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Fringe 3.21 - The Last Sam Weiss - Review

Fringe 3x21 – In Which Walter Flies A Kite and Peter Gets A Flash

The penultimate episode of this season was not a crazy fanfare of explosions, gunfire and gore, but it was intense, heartfelt and climatic. So let's jump straight into it:


Tapioca Pudding and Kites – The episode began with Walter sitting vigil at Peter’s bedside. Astrid literally had to coax him away with tapioca pudding which I thought ridiculously sweet and telling of their relationship. I enjoyed the return to an earlier Walter/Astrid dynamic in this episode, in which Astrid acted not as Walter’s slave, but more as his sidekick. I loved the scene in which he channelled Ben Franklin and got struck by lightning – twice. “Oh, Ostrich! You are a genius.” And the subsequent kiss was one of my favourite moments of the episode. It’s these little things that endear the characters and are important amongst the crazy-apocalyptic moments in such an epic-scale episode.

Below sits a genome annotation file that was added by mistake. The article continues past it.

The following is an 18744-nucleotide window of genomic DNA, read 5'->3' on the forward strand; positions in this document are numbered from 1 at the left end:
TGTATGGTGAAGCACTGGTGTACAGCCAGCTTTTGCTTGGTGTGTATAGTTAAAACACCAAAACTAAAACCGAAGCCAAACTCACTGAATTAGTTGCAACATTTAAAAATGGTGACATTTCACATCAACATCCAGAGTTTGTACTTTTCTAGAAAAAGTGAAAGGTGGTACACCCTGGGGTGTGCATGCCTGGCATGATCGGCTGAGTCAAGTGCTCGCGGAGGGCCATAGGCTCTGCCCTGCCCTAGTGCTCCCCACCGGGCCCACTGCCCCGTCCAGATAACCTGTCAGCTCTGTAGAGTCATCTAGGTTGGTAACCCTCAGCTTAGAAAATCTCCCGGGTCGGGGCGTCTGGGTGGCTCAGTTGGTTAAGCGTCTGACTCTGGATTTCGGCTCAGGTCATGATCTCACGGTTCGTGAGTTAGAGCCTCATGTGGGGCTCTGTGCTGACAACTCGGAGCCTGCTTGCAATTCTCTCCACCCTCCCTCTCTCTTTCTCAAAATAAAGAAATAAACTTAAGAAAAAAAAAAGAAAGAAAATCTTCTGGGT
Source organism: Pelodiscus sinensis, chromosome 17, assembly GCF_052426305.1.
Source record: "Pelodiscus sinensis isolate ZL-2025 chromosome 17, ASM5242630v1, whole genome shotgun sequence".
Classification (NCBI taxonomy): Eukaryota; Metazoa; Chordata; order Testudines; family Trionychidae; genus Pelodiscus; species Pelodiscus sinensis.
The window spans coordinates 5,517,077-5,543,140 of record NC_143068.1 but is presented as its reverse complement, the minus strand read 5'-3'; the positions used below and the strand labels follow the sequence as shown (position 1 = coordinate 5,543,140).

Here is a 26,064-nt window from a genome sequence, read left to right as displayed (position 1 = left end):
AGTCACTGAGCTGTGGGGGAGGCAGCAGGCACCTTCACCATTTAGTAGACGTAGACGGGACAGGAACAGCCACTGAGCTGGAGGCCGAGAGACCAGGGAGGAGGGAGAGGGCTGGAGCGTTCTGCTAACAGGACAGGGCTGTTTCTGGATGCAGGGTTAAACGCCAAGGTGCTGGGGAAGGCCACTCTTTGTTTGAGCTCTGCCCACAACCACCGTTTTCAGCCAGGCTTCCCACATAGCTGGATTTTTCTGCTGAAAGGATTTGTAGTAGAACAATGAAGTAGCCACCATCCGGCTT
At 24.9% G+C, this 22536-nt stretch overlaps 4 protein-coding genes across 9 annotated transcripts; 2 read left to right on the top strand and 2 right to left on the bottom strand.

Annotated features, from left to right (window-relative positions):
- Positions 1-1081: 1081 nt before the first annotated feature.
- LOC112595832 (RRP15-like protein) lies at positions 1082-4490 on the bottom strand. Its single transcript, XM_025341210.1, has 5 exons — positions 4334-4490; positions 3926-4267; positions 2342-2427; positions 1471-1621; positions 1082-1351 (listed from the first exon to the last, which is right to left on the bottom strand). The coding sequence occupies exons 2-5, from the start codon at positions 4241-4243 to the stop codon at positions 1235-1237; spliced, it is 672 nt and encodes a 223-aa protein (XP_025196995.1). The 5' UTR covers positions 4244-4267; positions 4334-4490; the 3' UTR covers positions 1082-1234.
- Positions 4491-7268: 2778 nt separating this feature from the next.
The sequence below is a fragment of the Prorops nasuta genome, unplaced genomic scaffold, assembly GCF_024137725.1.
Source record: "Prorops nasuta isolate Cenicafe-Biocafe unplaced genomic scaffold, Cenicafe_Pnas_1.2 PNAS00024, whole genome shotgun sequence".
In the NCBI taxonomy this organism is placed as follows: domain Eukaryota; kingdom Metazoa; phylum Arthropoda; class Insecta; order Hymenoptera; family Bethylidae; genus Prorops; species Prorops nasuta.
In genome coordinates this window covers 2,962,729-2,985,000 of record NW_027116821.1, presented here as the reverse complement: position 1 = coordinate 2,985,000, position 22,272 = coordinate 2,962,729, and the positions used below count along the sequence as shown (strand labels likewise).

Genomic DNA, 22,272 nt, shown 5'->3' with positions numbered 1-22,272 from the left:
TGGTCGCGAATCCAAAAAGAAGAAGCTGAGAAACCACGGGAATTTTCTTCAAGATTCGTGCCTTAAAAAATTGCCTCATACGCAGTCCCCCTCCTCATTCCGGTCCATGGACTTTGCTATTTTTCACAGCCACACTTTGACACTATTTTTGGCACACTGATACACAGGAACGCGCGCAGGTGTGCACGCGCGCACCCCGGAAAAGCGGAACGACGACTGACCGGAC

Olivia Dunham and the Last Sam Weiss – Olivia spent a considerable amount of this episode with the enigmatic Sam Weiss. I quite like their dynamic, I always have. According to Sam, he is the last in a long line of Sam Weiss’ all of whom have dedicated their lives to the uncovering and protection of the First People’s secrets. I’m not sure if I believe that Sam is completely truthful or that he isn't holding back information, but for some reason I do trust him, so far at least. So after Olivia threatens to use her gun on him(this is the second time Olivia has threatened to shoot Sam, both of which times, he has ended up helping her instead) they take a little drive to the museum of doom which holds the key to the box which houses the crowbar - you following? Inside the museum, Olivia saved Sam’s life while he bowled with priceless artefacts and they managed to get the key. Now the whole opening of the box could have been an entire episode in itself but Fringe (thank god) likes to keep things moving, so we had this incredibly huge revelation in the middle of a museum parking lot. The revelation that the crowbar was not in fact some piece of ancient tech, but an Alias-esque drawing of Olivia.